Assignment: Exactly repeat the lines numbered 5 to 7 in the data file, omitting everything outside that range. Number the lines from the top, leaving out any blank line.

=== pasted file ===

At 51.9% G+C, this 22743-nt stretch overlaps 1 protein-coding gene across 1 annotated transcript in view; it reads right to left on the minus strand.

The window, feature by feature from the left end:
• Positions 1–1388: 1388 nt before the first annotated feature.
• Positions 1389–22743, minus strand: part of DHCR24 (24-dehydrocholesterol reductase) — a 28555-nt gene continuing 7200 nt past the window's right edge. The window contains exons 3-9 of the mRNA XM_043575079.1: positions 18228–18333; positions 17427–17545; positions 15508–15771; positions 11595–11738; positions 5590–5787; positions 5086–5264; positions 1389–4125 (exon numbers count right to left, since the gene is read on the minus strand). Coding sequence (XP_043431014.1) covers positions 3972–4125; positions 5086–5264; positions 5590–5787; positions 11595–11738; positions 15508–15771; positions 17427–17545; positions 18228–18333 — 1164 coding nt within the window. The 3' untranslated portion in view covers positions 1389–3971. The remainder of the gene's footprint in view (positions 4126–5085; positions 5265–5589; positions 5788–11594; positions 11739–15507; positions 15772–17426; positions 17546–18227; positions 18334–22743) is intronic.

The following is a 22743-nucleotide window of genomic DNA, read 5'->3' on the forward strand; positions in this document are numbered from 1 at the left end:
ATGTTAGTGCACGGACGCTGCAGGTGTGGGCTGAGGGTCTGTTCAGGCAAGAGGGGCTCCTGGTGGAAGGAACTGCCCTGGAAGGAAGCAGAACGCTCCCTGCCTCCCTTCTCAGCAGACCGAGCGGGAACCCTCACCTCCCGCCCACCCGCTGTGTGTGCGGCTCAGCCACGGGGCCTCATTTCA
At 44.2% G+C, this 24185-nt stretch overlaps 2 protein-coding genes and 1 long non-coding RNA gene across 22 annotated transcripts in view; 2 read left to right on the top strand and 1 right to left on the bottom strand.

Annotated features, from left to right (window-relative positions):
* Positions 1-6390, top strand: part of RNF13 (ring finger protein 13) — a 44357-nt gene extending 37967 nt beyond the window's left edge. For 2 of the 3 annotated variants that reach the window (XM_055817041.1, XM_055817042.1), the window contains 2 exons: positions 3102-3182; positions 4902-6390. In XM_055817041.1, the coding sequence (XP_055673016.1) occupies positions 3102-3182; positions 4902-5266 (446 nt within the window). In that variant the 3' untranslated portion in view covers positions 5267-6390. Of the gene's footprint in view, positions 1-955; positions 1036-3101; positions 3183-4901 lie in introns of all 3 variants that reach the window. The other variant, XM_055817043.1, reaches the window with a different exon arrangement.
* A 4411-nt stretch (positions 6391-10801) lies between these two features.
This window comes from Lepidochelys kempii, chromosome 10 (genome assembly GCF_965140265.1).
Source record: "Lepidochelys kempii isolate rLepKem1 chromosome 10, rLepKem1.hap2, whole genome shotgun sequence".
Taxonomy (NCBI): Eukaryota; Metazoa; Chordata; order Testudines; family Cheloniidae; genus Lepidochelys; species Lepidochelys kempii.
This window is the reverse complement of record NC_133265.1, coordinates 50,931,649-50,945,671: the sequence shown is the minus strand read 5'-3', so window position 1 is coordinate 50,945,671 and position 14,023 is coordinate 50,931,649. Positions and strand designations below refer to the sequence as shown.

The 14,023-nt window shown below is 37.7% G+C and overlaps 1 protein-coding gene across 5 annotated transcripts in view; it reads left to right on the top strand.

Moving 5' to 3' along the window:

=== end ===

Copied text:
The following is a 22743-nucleotide window of genomic DNA, read 5'->3' on the forward strand; positions in this document are numbered from 1 at the left end:
ATGTTAGTGCACGGACGCTGCAGGTGTGGGCTGAGGGTCTGTTCAGGCAAGAGGGGCTCCTGGTGGAAGGAACTGCCCTGGAAGGAAGCAGAACGCTCCCTGCCTCCCTTCTCAGCAGACCGAGCGGGAACCCTCACCTCCCGCCCACCCGCTGTGTGTGCGGCTCAGCCACGGGGCCTCATTTCA
At 44.2% G+C, this 24185-nt stretch overlaps 2 protein-coding genes and 1 long non-coding RNA gene across 22 annotated transcripts in view; 2 read left to right on the top strand and 1 right to left on the bottom strand.